A spokeswoman for the United Nations Children's Fund said Thursday that cholera fatalities continue to mount at a fast pace because many people who contract the disease have not been able to reach one of the 270 treatment centers set up around the country.
UNICEF Spokeswoman Tsitsi Singizi noted that those who are able to get to the centers and benefit from free medical care are much less likely to die of the disease.
Fatality rates in treatment centers are some 2.1% compared with the nationwide average of 5.2% out of the 58,993 cases recorded over the past six months, according to the latest update published by the World Health Organization on its Web site.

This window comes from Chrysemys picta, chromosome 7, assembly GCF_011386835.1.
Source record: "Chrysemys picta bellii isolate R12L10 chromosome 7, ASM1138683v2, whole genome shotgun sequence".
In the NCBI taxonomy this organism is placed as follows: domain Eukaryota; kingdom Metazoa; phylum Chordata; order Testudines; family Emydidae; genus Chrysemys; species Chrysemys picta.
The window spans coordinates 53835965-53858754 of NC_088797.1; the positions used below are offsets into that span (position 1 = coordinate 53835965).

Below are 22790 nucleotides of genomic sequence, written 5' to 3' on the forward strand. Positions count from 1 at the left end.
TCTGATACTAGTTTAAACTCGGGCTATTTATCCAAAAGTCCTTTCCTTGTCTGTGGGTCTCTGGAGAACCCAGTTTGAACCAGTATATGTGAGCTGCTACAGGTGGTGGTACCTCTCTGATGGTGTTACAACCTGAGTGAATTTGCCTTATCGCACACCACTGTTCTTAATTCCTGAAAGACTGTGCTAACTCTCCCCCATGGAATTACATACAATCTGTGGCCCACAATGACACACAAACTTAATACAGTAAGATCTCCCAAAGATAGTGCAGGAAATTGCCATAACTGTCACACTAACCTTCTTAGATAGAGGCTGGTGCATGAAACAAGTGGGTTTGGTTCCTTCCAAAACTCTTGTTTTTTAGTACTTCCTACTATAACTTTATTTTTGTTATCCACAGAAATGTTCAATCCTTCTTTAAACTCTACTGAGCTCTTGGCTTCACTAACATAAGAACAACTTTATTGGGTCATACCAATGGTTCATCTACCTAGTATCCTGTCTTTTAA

So-called community deaths where patients succumb to the disease before they can reach a treatment center accounted for 61.2% of the 3,095 deaths from the epidemic.
Singizi told reporter Marvellous Mhlanga-Nyahuye that the disease is widespread, hitting 85% of the country's districts, so it has become much more difficult to control.
Meanwhile, U.S. Ambassador to Zimbabwe James McGee toured a cholera treatment center in the Harare suburb of Budiriro where he visited patients and met with medical staff.
McGee witnessed the distribution of soap, oral rehydration solution and other items provided with US$6.8 million relief funding from the U.S. Agency for International Development.
McGee told journalists that the government of Zimbabwe had failed to protect its citizens, as correspondent Sylvia Manika of VOA's Studio 7 for Zimbabwe reported.
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